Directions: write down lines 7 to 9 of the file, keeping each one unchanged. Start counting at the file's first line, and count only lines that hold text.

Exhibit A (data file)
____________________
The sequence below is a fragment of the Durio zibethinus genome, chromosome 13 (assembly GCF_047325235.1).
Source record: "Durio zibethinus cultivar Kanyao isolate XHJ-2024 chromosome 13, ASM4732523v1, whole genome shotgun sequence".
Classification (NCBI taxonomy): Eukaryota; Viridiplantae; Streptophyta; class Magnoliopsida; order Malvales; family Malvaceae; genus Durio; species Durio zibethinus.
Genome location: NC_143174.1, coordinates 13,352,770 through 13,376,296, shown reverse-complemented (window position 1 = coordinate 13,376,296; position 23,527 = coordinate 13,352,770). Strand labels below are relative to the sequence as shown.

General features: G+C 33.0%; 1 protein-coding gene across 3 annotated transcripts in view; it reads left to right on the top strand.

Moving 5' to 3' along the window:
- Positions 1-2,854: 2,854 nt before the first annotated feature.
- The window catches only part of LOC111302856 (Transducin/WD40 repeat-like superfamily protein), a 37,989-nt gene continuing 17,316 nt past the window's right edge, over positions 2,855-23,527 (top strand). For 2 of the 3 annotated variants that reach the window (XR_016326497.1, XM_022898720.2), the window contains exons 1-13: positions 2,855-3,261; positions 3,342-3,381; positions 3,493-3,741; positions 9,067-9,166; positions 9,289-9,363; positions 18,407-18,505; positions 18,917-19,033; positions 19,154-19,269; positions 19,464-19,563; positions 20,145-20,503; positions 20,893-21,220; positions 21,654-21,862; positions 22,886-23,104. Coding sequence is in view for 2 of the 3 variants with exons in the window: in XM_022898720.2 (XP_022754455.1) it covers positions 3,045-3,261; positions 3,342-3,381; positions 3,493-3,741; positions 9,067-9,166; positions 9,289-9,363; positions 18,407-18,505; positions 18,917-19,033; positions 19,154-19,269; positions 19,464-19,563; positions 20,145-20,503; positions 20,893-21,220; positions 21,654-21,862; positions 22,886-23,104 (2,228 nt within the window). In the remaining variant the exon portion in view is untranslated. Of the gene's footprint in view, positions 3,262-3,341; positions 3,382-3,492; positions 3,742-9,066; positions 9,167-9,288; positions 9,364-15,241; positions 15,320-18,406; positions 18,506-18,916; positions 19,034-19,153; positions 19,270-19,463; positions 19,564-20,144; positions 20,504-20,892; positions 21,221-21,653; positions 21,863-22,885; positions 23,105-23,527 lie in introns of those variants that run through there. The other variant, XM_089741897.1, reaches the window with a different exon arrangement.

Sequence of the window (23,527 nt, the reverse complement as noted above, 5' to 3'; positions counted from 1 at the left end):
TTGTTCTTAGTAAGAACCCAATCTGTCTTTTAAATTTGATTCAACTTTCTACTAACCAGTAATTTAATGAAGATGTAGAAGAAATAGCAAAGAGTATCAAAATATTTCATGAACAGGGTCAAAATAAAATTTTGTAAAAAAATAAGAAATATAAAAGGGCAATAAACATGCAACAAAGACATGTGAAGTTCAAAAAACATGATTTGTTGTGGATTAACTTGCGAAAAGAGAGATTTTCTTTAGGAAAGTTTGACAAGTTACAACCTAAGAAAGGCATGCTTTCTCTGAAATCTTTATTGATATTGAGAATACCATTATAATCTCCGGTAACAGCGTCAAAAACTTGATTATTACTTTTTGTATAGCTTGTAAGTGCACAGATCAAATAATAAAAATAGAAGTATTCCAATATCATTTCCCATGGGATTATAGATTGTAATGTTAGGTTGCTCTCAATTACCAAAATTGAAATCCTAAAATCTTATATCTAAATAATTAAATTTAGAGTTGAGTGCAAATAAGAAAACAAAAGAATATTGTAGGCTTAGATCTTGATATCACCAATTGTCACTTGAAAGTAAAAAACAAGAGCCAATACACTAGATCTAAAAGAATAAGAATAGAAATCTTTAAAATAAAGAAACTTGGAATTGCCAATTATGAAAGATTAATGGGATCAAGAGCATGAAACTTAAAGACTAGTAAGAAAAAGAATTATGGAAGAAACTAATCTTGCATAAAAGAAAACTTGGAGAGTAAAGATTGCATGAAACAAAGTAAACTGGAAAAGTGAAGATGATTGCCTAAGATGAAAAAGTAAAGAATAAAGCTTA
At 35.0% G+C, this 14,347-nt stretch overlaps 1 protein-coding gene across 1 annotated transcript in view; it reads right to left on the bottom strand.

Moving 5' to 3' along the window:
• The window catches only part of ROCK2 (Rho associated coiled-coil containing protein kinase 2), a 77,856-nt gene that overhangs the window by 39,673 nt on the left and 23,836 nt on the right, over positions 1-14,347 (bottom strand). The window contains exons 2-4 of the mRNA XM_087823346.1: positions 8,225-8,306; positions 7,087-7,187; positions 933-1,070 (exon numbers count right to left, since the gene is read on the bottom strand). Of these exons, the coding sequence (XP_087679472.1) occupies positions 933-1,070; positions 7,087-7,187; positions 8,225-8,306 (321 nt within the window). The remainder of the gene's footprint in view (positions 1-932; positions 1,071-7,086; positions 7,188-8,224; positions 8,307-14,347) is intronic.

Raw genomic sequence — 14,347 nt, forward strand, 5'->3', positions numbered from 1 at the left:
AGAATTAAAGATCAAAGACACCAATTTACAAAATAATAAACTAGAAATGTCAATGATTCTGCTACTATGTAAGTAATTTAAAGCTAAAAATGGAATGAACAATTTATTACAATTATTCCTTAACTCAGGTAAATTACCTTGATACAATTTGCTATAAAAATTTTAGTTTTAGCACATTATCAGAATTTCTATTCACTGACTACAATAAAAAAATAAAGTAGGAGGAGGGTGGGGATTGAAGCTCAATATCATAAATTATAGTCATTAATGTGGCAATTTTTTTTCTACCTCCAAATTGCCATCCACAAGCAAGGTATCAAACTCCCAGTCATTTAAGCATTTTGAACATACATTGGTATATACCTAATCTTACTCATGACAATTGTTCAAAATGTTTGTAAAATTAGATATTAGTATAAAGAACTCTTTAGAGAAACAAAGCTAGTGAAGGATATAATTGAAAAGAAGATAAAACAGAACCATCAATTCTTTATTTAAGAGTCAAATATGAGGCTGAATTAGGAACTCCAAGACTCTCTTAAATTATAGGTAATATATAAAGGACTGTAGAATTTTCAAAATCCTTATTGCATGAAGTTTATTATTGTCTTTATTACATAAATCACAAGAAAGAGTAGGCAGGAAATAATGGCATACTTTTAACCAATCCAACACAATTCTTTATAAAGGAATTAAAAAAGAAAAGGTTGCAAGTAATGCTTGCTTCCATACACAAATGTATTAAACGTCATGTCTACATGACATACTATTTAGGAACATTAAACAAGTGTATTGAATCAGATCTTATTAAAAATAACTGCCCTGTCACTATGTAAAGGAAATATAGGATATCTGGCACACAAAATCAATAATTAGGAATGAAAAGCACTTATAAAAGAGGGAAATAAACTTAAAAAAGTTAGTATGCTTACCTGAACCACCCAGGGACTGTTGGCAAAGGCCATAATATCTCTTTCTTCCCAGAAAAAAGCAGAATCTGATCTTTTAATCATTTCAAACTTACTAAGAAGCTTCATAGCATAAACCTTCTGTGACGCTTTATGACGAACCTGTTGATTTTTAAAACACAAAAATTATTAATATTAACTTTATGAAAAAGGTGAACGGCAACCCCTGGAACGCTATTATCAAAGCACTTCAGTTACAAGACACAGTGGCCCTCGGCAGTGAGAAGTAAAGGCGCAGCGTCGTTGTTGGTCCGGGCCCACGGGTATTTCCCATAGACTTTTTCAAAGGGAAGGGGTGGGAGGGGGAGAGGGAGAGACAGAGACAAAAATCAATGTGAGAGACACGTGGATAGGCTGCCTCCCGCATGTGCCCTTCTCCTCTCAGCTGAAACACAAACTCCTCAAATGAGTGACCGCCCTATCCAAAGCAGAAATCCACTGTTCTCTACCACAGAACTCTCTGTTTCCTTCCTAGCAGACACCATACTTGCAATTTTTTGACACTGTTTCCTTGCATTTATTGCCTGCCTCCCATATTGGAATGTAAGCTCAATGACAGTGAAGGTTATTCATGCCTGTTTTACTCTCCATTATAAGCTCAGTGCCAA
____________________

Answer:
- Positions 1-2,854: 2,854 nt before the first annotated feature.
- The window catches only part of LOC111302856 (Transducin/WD40 repeat-like superfamily protein), a 37,989-nt gene continuing 17,316 nt past the window's right edge, over positions 2,855-23,527 (top strand). For 2 of the 3 annotated variants that reach the window (XR_016326497.1, XM_022898720.2), the window contains exons 1-13: positions 2,855-3,261; positions 3,342-3,381; positions 3,493-3,741; positions 9,067-9,166; positions 9,289-9,363; positions 18,407-18,505; positions 18,917-19,033; positions 19,154-19,269; positions 19,464-19,563; positions 20,145-20,503; positions 20,893-21,220; positions 21,654-21,862; positions 22,886-23,104. Coding sequence is in view for 2 of the 3 variants with exons in the window: in XM_022898720.2 (XP_022754455.1) it covers positions 3,045-3,261; positions 3,342-3,381; positions 3,493-3,741; positions 9,067-9,166; positions 9,289-9,363; positions 18,407-18,505; positions 18,917-19,033; positions 19,154-19,269; positions 19,464-19,563; positions 20,145-20,503; positions 20,893-21,220; positions 21,654-21,862; positions 22,886-23,104 (2,228 nt within the window). In the remaining variant the exon portion in view is untranslated. Of the gene's footprint in view, positions 3,262-3,341; positions 3,382-3,492; positions 3,742-9,066; positions 9,167-9,288; positions 9,364-15,241; positions 15,320-18,406; positions 18,506-18,916; positions 19,034-19,153; positions 19,270-19,463; positions 19,564-20,144; positions 20,504-20,892; positions 21,221-21,653; positions 21,863-22,885; positions 23,105-23,527 lie in introns of those variants that run through there. The other variant, XM_089741897.1, reaches the window with a different exon arrangement.

Sequence of the window (23,527 nt, the reverse complement as noted above, 5' to 3'; positions counted from 1 at the left end):